By Berry Creek Falls viewing platform and bench: 7 new slugs, 157 total.

  28. Inside-out flower (Vancouveria planipetala).

    By Silver Falls. 24 new slugs, 181 total.

  29. ["unique"] ["early"] Thimbleberry

    By Sunset Camp Connector Trail junction with Sunset Trail: 1 new slug, 182 total.

    Aquatic garter snake (~2 feet long with yellow and red stripes the length of its body). Aquatic garter snake approx. 30&inch; long on a trail-side bank in the transitional zone of the chaparral; Scott guesses it is looking for juicy lizards to eat.

  30. ["unique"] Woodland madia (a.k.a. tarweed) (Madia madioides).
  31. Bush Poppy. Yellow.
  32. Brittle-leaved Manzanita.
  33. Tiny yellow flower (Scott to identify).
  34. Lupine: blue with red at front of banner petal.
  35. ["early"] Trefoil: Small-flowered Trefoil (Lotus Micranthus).
  36. Heart-leaved or Santa Cruz Mountains Manzanita.
  37. Small-leaved Manzanita (Sensitive Manzanita).
  38. ["early"] Salal (Gaultheria shallon).
  39. Pacific star flower (Trientalis latifolia).
  40. [SP's identification.] Fernald's iris (Iris fernaldii).

    By Timms Creek Trail junction with Sunset Trail: 19 new slugs, 201 total.

    By West Waddell Creek Bridge: 41 new slugs, 242 total.

  41. ["unique"] ["early"] Orange Sticky Monkey Flower (Diplacus aurantiacus).
  42. ["unique"] ["early"] Blue Dicks (Brodiaea pulchella).
  43. ["unique"] ["early"] Wood rose (Rosa gymnocarpa).

    By Sky-Line-to-the-Sea Trail Connector junction with Sunset Trail: 3 new slugs, 245 total.

    By Middle Ridge Fire Road: 0 new slugs, 245 total.

    By Dool Trail: No additions.

    By HQ: No additions.

Thursday, April 1, 2004

Report by J. Zimmerman.

 Blue Witch.                                              Blue/purple flowers with bright yellow center. 
 Bush Poppy.                                              Yellow.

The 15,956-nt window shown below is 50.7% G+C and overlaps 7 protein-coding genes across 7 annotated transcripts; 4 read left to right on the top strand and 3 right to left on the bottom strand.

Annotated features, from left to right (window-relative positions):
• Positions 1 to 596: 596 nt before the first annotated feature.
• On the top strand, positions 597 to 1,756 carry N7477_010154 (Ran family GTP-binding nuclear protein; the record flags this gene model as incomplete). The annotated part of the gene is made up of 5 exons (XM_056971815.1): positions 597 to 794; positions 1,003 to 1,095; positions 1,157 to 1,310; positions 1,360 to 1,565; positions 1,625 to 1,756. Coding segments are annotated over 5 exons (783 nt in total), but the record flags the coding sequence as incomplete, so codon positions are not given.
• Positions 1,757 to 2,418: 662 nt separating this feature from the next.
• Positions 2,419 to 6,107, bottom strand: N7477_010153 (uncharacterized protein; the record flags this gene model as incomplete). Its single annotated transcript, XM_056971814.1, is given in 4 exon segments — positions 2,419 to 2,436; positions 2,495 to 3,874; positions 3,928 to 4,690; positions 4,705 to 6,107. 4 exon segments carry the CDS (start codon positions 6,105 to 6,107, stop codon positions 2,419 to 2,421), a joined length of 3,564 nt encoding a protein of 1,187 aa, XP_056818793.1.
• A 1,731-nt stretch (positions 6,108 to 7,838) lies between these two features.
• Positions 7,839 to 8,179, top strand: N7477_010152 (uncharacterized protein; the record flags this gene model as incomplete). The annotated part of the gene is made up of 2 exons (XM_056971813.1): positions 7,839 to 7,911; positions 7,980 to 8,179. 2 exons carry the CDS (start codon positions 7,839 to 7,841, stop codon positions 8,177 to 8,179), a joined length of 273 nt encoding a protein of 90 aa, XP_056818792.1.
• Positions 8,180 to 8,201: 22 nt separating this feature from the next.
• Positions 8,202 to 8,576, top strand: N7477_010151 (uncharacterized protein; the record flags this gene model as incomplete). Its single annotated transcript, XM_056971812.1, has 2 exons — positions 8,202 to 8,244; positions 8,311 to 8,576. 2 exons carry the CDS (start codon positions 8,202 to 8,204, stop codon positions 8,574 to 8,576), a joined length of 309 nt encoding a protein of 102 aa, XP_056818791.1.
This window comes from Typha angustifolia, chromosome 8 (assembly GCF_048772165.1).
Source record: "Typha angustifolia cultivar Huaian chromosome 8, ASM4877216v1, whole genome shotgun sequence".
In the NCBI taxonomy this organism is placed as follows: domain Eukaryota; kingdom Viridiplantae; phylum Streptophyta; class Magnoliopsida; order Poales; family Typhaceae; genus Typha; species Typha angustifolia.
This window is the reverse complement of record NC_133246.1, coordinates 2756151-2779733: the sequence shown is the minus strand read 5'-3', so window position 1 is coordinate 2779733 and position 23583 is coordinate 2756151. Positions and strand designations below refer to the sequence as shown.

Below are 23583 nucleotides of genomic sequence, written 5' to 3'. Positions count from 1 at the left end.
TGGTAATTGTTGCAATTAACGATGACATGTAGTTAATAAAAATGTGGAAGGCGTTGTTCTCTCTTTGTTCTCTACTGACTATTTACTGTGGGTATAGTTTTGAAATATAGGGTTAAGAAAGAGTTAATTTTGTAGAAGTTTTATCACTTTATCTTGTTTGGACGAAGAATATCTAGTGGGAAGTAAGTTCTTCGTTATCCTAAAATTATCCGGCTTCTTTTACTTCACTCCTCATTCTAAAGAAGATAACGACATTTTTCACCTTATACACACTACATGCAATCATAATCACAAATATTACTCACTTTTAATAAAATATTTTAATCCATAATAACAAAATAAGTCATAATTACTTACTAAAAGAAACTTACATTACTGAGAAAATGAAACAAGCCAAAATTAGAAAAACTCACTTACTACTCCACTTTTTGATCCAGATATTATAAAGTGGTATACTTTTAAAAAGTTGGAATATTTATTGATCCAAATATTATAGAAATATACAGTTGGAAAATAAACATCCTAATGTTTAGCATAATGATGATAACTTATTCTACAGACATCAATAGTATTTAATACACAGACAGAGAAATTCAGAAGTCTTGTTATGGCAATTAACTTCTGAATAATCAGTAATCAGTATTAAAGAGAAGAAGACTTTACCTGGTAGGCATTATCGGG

California blackberry.                                   White.
 California toothwort.                                    White or pink.
 California wild lilac (Ceanothus thyrsiflorus).          Blue.
 Checker lily (aka mission bells).                        Greenish-yellow with purple spots.
 Coltsfoot.                                               White.
 Branched (or Fat) Solomon's seal (Smilacina racemosa).   White.
 Hooker's fairy bell (Disporum hookeri).                  White.
 Huckleberry.                                             White.
 Inside-out flower.                                       White.
 Iris.                                                    Creamy petals with purple veins.
 Lupine.                                                  Purple.
 Madrone.                                                 White.
 Manzanita (3 in bloom).                                  White.
    (Sensitive Manzanita; Brittle Leaved Manzanita; and
     Heart Leaved or Santa Cruz Mountains Manzanita (pinkish cast on their white flowers.))
 Pacific Starflowers.                                     Pink.
 Redwood sorrel.                                          White or pink.
 Redwood violet.                                          Yellow.
 Two-eyed violet.                                         White with purple "eyes".
 Vetch.                                                   Purple.
 Western Wake Robin (Trillium Ovatum).                    White (mature pink).
 Wild ginger (Asarum caudatum).                           Maroon.
 Windflower.                                              White. 
 Wood strawberry.                                         White.
 Woodland groundsel.                                      Yellow.
 Woodland star.                                           White.
 Yerba De Selva.                                          White.

Thanks to the Big Basin Volunteer Trail Crews for clearing so much of trail blockages, 
including the spectacular 3-for-1 trail coverage near Golden Falls. 

Huge increase in wild pig activity, with overturned dirt beside much of the trail.

Docent Scott Peden notes that hornets are colonizing the first cut-through log
on your left, on the Sky-Line-to-the-Sea portion, as you pass by the upper connector 
of the alternate trail (about 2 miles from HQ). 

And at Berry Creek Falls, the sun is still low enough for us to see the Spray Bows. 
Best seen from 12:15 PM to 12:45 PM; during daylight savings, from 1:15 PM to 1:45 PM.

April 2003.

Hiked but report not done. S.P. working on it. Sorry.

April 2002

Report by Scott Peden.

Monday April 15th, 5+ weeks since I did this the last time. The weather was clear, and there hasn't been rain for weeks. All creeks and falls are still running quite well, with minimal loss of water from the last couple of months. Most of the muddy spots have completely dried up.

In summary and with thanks:

Highlights:

See also these pages